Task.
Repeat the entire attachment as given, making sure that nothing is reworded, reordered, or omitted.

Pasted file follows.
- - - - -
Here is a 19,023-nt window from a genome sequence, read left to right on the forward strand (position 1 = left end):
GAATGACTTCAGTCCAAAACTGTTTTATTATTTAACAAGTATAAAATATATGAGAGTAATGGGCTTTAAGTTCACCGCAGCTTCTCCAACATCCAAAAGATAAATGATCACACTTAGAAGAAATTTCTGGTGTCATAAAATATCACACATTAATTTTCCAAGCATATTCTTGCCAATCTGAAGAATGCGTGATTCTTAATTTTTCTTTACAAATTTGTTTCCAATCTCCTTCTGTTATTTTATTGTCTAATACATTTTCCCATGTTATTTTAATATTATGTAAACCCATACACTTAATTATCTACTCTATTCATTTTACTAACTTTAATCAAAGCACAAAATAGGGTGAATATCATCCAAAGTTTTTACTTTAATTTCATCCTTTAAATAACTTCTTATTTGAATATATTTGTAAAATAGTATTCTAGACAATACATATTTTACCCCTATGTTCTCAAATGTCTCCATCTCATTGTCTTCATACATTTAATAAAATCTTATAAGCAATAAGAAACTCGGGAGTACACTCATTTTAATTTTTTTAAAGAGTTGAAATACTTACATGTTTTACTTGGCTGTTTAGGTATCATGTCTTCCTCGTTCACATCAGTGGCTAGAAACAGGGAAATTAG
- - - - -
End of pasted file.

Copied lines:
Here is a 19,023-nt window from a genome sequence, read left to right on the forward strand (position 1 = left end):
GAATGACTTCAGTCCAAAACTGTTTTATTATTTAACAAGTATAAAATATATGAGAGTAATGGGCTTTAAGTTCACCGCAGCTTCTCCAACATCCAAAAGATAAATGATCACACTTAGAAGAAATTTCTGGTGTCATAAAATATCACACATTAATTTTCCAAGCATATTCTTGCCAATCTGAAGAATGCGTGATTCTTAATTTTTCTTTACAAATTTGTTTCCAATCTCCTTCTGTTATTTTATTGTCTAATACATTTTCCCATGTTATTTTAATATTATGTAAACCCATACACTTAATTATCTACTCTATTCATTTTACTAACTTTAATCAAAGCACAAAATAGGGTGAATATCATCCAAAGTTTTTACTTTAATTTCATCCTTTAAATAACTTCTTATTTGAATATATTTGTAAAATAGTATTCTAGACAATACATATTTTACCCCTATGTTCTCAAATGTCTCCATCTCATTGTCTTCATACATTTAATAAAATCTTATAAGCAATAAGAAACTCGGGAGTACACTCATTTTAATTTTTTTAAAGAGTTGAAATACTTACATGTTTTACTTGGCTGTTTAGGTATCATGTCTTCCTCGTTCACATCAGTGGCTAGAAACAGGGAAATTAG